This page provides general guidance on UI icon usage, including when to use icons in UI, how to find them, and how to create them.
UI Icon Style¶
GNOME UI icons use the “symbolic” style. This is simple and monochrome, and is designed to work well at smaller sizes. Symbolics can be used at the following sizes, with 16x16 being the default:
All or part of the icon can be programmatically recolored.
The other style of icon found in GNOME is the full-color icon style, which is primarily used for app icons. Full-color icons can be used for UI icons that are displayed at large sizes and are intended to be the focus of attention. File and folder icons in a file manager are one example of this.
Finding UI Icons¶
GTK includes a set of symbolic icons, which are automatically available to apps. Additionally, the Icon Dev Kit provides a collection of icons which can be copy/pasted into your app. Both sources of icons are included in the Icon Library app. This allows all available symbolic icons to be browsed and searched, and provides instructions for how to make use of each one.
Where possible, it is recommended to reuse these existing icons, as opposed to creating your own.
When to Use UI Icons¶
As a general rule, controls should be identified with either a label or an icon, not both. This helps to avoid information overload, particularly when controls are tightly packed together. However, there are some exceptions to this rule, where an icon and label can/should be used in combination. These include locations in sidebars and view switchers.
The most common usage for UI icons is to identify buttons. Here, it is often preferable to use an icon over a label. However, this should be only done if the icon will be recognized by your users.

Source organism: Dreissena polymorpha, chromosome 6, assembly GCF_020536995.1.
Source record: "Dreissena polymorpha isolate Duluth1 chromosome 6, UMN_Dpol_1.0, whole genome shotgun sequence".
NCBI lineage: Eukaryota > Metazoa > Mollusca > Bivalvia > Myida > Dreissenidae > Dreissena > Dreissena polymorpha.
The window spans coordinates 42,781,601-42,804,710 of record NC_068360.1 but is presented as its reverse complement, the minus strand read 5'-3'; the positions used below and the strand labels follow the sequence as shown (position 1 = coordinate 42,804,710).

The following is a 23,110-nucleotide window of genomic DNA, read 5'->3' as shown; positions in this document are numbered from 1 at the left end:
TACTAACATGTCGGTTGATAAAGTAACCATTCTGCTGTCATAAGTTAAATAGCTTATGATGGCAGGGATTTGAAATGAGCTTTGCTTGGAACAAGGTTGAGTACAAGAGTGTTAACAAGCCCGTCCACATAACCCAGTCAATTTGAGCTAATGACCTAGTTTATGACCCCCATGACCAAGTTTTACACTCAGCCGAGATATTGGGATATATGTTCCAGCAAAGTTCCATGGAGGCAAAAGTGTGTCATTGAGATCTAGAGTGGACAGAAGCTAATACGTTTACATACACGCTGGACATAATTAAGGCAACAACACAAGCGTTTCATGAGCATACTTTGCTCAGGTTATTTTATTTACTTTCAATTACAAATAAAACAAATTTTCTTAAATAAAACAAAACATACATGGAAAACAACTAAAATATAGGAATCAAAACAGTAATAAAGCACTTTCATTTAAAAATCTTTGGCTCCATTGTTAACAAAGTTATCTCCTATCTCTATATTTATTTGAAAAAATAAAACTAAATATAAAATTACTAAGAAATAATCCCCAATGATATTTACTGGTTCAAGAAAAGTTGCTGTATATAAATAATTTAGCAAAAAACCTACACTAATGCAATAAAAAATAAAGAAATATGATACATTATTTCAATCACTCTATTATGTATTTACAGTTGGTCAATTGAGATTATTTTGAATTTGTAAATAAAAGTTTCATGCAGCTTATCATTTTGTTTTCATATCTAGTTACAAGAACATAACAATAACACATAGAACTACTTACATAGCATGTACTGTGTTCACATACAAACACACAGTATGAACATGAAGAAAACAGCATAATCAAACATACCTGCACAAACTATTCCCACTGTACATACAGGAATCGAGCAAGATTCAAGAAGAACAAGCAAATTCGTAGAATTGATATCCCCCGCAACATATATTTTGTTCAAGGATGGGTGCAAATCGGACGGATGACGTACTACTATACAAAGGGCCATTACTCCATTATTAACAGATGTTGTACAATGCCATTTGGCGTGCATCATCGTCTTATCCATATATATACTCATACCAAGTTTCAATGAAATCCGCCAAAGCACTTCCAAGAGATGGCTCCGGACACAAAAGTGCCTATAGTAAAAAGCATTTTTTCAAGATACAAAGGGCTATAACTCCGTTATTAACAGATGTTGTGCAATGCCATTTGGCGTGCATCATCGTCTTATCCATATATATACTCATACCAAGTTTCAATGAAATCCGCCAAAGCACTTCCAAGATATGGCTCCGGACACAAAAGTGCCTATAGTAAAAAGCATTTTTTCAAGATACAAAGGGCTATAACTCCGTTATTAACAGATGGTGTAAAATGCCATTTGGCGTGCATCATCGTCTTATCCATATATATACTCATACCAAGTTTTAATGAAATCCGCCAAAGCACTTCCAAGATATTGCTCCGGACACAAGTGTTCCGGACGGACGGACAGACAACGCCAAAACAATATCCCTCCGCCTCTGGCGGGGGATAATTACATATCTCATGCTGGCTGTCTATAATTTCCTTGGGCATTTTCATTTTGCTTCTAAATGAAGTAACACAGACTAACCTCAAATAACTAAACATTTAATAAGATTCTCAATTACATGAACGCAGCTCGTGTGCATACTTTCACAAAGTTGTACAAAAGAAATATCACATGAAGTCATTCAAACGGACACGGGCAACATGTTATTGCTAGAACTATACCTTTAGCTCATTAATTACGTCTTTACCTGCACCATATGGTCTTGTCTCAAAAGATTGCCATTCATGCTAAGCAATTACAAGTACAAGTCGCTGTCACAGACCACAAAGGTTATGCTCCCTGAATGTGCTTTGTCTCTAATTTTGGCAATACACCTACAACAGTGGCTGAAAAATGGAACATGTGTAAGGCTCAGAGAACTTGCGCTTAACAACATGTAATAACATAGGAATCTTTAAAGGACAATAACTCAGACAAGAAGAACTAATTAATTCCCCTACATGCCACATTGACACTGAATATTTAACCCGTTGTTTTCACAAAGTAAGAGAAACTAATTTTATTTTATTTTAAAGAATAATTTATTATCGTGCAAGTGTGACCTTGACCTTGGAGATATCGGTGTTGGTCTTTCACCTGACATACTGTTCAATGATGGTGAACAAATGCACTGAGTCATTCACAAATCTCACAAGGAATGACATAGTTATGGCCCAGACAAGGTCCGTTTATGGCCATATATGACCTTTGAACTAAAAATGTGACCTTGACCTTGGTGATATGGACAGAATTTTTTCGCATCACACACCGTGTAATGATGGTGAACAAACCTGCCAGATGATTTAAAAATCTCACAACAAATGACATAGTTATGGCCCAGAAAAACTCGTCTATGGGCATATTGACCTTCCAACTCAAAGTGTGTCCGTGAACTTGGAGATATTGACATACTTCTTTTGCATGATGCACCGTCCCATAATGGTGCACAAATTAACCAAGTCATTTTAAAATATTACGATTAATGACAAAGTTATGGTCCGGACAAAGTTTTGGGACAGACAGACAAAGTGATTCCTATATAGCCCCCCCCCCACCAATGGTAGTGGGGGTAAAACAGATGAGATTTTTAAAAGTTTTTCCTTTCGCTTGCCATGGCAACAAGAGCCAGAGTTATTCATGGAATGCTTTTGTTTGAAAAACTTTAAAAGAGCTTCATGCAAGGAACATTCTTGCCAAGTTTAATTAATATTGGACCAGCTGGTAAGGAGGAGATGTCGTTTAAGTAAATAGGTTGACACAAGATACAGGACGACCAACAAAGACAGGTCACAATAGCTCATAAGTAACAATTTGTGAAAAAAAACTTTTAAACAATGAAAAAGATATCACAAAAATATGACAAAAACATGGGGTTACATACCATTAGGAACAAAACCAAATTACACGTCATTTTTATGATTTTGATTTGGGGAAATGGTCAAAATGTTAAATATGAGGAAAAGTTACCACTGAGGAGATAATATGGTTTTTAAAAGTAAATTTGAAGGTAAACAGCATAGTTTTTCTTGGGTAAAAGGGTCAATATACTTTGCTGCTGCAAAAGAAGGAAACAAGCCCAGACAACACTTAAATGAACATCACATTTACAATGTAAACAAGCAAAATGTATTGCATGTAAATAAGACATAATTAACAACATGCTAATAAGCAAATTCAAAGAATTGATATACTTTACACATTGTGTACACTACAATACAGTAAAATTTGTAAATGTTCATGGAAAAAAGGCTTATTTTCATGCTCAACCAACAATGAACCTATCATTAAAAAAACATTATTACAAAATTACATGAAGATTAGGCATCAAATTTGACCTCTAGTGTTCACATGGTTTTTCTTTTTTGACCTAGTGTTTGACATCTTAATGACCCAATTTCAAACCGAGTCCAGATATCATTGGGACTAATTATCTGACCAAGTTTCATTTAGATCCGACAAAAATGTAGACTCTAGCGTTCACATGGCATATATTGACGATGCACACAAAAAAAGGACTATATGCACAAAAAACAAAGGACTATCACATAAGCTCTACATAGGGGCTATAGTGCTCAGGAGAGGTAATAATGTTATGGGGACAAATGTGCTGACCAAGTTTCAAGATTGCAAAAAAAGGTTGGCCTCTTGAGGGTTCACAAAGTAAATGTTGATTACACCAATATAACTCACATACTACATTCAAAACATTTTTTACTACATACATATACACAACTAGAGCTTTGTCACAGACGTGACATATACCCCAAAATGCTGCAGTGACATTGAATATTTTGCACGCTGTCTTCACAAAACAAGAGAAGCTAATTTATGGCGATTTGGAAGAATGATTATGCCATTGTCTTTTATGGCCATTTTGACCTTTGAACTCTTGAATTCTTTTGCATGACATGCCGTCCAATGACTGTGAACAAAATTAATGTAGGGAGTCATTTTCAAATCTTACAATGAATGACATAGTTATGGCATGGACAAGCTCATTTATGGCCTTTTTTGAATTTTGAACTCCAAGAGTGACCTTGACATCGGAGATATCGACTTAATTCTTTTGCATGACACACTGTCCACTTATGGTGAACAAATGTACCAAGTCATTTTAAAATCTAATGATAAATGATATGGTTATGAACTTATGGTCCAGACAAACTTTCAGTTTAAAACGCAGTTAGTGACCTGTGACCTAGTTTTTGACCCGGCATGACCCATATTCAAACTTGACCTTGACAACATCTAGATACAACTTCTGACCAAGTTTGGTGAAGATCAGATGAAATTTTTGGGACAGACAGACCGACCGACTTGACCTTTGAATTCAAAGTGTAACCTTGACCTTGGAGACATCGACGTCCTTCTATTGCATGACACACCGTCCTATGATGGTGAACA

Recognition can either stem from the fact that an icon is commonly recognized, or because it is recognized within the domain of your app (users of specialist tools will often be familiar with domain-specific symbols).
The number of commonly recognized icons is actually quite small, and is dictated by convention. It includes standard icons such as search, menu, forward, back and share.If you are in doubt, only use icons which are frequently used in other applications.
Note that some icons will only be recognized as part of a set or pair. For example, a media icon for stop is simply a square, and will not be recognized as “stop” without other media symbols (play, pause, skip, and so on) also being present. Likewise, the “remove” icon is a subtract symbol (in other words, a horizontal line), and will not be recognized without a corresponding “add” icon.
If your users will not recognize an icon, it might be better to use a text label instead.
Symbolic Icon Creation¶
If you require an icon that doesn’t already exist, it is possible to create your own. For this, it is recommended to use the Symbolic Preview app. This will both generate an SVG template to start with, and allows previewing how your icon will appear in different contexts.
When drawing symbolic icons, stick to the characteristics of the icon style:
16×16px nominal size, including a margin to allow for uniqueness of shape and consistency of visual weight.
No perspective - uses a simple orthogonal view.
2px strokes for the main features of the icon, with 1px avoided where possible.
Defined in monochrome, then programmatically recolored.
General guidelines for symbolic icon creation:
When looking for an appropriate metaphor for an icon, identify a single property to communicate. For example, when describing an action to be performed on an image, it isn’t necessary to repeat the idea of an image in every icon. Instead, focus on what is distinct about each action (for example: rotate, tag, align).
Align all shapes to the pixel grid to ensure sharp rendering.
When a metaphor relies on negative space, make sure it will work with the colors inverted. For example a camera lens spec/highlight will only work if lighter than the lens itself.